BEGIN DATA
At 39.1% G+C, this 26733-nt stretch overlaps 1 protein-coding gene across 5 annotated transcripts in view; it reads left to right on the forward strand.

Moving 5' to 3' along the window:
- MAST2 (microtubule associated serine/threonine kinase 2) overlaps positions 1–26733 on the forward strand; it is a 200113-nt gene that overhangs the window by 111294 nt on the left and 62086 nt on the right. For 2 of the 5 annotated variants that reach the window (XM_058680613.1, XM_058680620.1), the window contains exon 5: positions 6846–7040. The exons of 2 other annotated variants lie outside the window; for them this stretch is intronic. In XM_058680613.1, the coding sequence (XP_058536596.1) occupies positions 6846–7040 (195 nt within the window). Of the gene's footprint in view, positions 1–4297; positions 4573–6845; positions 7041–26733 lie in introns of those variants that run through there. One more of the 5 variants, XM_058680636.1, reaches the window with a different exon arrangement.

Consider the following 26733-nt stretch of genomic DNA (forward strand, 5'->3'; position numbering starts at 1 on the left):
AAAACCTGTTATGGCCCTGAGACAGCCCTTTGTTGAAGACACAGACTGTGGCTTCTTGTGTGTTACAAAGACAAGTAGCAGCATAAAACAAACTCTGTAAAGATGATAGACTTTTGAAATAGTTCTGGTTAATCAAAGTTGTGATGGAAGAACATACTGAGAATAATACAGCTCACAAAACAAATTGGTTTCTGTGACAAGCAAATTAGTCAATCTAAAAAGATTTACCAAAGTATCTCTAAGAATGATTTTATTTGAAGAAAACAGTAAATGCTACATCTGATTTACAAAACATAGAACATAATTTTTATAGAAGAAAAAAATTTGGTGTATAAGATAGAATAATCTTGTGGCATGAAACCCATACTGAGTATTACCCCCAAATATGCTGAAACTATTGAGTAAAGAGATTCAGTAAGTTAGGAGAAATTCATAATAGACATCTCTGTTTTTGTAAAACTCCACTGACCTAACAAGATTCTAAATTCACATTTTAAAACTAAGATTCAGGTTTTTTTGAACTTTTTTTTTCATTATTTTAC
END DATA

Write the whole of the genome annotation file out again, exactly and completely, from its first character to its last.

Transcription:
At 39.1% G+C, this 26733-nt stretch overlaps 1 protein-coding gene across 5 annotated transcripts in view; it reads left to right on the forward strand.

Moving 5' to 3' along the window:
- MAST2 (microtubule associated serine/threonine kinase 2) overlaps positions 1–26733 on the forward strand; it is a 200113-nt gene that overhangs the window by 111294 nt on the left and 62086 nt on the right. For 2 of the 5 annotated variants that reach the window (XM_058680613.1, XM_058680620.1), the window contains exon 5: positions 6846–7040. The exons of 2 other annotated variants lie outside the window; for them this stretch is intronic. In XM_058680613.1, the coding sequence (XP_058536596.1) occupies positions 6846–7040 (195 nt within the window). Of the gene's footprint in view, positions 1–4297; positions 4573–6845; positions 7041–26733 lie in introns of those variants that run through there. One more of the 5 variants, XM_058680636.1, reaches the window with a different exon arrangement.

Consider the following 26733-nt stretch of genomic DNA (forward strand, 5'->3'; position numbering starts at 1 on the left):
AAAACCTGTTATGGCCCTGAGACAGCCCTTTGTTGAAGACACAGACTGTGGCTTCTTGTGTGTTACAAAGACAAGTAGCAGCATAAAACAAACTCTGTAAAGATGATAGACTTTTGAAATAGTTCTGGTTAATCAAAGTTGTGATGGAAGAACATACTGAGAATAATACAGCTCACAAAACAAATTGGTTTCTGTGACAAGCAAATTAGTCAATCTAAAAAGATTTACCAAAGTATCTCTAAGAATGATTTTATTTGAAGAAAACAGTAAATGCTACATCTGATTTACAAAACATAGAACATAATTTTTATAGAAGAAAAAAATTTGGTGTATAAGATAGAATAATCTTGTGGCATGAAACCCATACTGAGTATTACCCCCAAATATGCTGAAACTATTGAGTAAAGAGATTCAGTAAGTTAGGAGAAATTCATAATAGACATCTCTGTTTTTGTAAAACTCCACTGACCTAACAAGATTCTAAATTCACATTTTAAAACTAAGATTCAGGTTTTTTTGAACTTTTTTTTTCATTATTTTAC